In the early morning of Friday, January 17th 2014, we experienced an outage of three services: eXo Community, eXo Blog and eXo Documentation. The services were fully restored at 2:00 pm PST on Friday. Unplanned downtime of any length is unacceptable to us. In this case we fell short of both eXo Tribe’s expectations and our own.
For 12 hours, we worked flat out to restore full access as soon as possible. Though we have shared some brief updates along the way, we owe you a detailed explanation of what happened and what we’ve learned.
At 2 am, Friday January 17th 2014, the server hosting our three services, eXo Community, eXo Blog and eXo Documentation, crashed. We immediately detected the problem and tried to reset the server. Nevertheless, it could not be started. After quickly considering the server incident, we decided to migrate its storage to a new server. After three hours we succeeded in restoring two services: eXo Blog and eXo Documentation. Unfortunately, despite our best efforts, the crash had damaged eXo Community data.
To restore service as fast as possible, we performed recovery from our latest backups. We were able to restore most functionality within 2.5 hours, but during the data restoration we detected that the hard disk driver where the Community database was stored was erroneous. Its write and read speed was very slow. A quick disk check was launched and detected some bad sectors on the hard disk. We immediately replaced the broken hard disk with a new one and re-launched the data restoration. The above problem slowed the recovery process, and it took until 2 pm PST Friday for eXo Community service to fully return.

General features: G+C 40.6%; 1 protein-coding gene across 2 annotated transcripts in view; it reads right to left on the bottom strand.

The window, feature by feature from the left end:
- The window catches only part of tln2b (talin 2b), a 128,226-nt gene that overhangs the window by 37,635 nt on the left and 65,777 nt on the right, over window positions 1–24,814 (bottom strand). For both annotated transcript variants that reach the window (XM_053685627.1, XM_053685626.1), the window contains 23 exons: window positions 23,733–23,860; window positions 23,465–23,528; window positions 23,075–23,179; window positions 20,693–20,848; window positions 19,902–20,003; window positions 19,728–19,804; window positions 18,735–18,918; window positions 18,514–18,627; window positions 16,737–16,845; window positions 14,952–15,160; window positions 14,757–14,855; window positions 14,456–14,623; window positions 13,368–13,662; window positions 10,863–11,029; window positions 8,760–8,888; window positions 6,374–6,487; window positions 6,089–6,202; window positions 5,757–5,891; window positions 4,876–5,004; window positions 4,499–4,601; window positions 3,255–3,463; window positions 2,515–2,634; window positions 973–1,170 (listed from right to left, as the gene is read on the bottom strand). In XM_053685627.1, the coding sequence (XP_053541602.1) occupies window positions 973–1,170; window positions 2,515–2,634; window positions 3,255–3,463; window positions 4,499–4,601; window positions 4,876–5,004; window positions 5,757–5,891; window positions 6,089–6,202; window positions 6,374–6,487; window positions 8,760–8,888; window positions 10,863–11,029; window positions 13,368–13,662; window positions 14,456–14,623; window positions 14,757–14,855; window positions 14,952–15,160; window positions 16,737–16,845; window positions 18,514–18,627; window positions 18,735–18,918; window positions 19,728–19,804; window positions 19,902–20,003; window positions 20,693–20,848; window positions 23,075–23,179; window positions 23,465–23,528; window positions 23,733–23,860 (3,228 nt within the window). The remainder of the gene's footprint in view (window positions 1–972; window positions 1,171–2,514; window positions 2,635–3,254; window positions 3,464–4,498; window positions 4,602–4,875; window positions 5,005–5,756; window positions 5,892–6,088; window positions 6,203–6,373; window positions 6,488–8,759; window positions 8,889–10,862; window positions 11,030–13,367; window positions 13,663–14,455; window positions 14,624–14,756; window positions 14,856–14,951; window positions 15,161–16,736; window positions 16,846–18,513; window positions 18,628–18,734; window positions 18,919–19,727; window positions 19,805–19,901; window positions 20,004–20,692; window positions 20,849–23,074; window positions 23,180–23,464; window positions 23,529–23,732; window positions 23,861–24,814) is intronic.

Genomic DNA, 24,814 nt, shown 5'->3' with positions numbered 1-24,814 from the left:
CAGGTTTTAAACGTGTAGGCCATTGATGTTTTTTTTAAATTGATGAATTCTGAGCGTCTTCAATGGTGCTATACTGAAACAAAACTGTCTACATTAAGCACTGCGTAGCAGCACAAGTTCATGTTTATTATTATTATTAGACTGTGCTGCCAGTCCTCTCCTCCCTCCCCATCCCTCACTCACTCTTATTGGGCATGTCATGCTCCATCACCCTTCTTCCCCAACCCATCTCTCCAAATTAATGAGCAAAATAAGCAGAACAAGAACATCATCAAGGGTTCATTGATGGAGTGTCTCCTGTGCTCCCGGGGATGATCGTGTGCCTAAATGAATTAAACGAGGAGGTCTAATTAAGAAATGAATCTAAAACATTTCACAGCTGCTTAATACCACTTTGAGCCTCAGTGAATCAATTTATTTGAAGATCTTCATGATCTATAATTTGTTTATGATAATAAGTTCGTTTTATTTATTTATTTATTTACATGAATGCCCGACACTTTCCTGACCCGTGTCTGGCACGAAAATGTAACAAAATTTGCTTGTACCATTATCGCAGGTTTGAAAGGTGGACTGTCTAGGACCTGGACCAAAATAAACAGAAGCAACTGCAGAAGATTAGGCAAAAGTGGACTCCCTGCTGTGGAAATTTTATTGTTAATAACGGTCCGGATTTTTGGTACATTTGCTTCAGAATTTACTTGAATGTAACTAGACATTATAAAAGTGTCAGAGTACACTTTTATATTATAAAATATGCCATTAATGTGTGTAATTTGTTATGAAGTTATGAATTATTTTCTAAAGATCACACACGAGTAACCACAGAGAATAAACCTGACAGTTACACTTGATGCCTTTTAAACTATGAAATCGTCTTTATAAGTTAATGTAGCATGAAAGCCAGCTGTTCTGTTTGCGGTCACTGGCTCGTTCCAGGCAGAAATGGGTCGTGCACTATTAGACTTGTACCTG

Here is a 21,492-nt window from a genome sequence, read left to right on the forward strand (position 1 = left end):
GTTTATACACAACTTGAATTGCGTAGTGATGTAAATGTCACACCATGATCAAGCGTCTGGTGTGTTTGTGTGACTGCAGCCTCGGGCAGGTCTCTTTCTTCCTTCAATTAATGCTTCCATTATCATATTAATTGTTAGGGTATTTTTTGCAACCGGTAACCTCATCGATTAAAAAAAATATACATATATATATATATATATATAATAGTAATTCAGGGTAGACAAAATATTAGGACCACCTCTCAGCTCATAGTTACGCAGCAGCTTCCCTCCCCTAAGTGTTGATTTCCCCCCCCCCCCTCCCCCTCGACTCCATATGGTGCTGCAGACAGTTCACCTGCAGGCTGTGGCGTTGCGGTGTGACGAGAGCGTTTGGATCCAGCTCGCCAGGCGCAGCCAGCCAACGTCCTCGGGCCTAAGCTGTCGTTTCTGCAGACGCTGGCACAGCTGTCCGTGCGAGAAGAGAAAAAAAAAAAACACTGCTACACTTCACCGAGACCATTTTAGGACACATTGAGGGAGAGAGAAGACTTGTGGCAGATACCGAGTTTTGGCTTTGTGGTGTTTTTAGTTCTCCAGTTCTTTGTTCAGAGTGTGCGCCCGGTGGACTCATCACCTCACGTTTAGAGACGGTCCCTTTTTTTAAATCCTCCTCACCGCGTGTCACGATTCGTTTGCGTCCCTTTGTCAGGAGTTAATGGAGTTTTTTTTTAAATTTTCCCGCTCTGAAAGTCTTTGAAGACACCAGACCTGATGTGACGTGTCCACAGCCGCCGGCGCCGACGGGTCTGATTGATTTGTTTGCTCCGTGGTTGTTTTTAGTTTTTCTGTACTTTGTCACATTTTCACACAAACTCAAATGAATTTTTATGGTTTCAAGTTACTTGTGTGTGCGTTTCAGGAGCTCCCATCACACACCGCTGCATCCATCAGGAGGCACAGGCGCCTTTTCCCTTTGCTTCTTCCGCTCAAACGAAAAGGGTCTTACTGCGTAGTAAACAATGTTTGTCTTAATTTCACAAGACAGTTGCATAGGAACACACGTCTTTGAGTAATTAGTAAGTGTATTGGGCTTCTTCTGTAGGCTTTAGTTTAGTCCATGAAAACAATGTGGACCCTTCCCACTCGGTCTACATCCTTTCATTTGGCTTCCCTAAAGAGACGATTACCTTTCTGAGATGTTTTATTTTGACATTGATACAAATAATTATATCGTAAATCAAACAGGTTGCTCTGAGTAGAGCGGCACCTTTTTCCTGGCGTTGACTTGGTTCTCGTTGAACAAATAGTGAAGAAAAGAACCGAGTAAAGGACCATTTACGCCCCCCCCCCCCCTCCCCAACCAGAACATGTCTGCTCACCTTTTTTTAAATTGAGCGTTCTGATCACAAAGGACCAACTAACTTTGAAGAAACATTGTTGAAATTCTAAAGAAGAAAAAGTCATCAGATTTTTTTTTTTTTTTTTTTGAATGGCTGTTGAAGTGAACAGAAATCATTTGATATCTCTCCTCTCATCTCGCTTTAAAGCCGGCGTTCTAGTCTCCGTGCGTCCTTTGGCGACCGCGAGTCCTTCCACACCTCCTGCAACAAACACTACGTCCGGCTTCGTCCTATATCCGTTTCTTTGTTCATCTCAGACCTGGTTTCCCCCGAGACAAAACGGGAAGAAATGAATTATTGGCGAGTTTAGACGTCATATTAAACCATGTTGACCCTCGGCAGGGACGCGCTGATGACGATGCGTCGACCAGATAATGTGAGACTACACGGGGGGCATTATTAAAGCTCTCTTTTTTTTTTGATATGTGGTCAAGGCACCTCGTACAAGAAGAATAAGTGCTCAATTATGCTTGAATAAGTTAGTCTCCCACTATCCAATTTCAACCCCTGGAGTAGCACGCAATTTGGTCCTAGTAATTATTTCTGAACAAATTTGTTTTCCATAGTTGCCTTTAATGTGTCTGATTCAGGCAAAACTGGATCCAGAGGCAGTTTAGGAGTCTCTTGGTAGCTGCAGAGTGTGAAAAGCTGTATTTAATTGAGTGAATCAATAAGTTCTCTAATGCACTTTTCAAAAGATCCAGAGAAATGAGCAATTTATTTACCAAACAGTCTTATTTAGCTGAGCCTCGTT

And what we’re doing about it…
Regularly check states of whole servers
Over the past few months our infrastructure has grown rapidly to support thousands of users. We routinely upgrade and repurpose our server. We have also been using several monitoring tools to supervise and monitor the states of servers. Nevertheless, we did not perform regular deep system diagnostics. Also, a quick system check should be launched before a data restoration in order to ensure that the whole system returns in a healthy state. These points will always be kept in our mind after this incident.
Faster disaster recovery
When running infrastructure at large scale, the standard practice of running multiple replicas provides redundancy. However, should those replicas fail, the only option is to restore from the latest backup. The standard tool used to recover MySQL data from backups is slow when dealing with large data sets.
To speed up our recovery, we are going to write a tool that parallelizes the replay of binary logs. This enables much faster recovery from large MySQL backups.
We know that you rely on eXo Community to get things done, and we’re very sorry for the disruption. We wanted to share these technical details to shed some light on what we’re doing in response.
Thanks for your patience and support.
Also, feel free to ping the team on the eXo Community website if you wish to know more.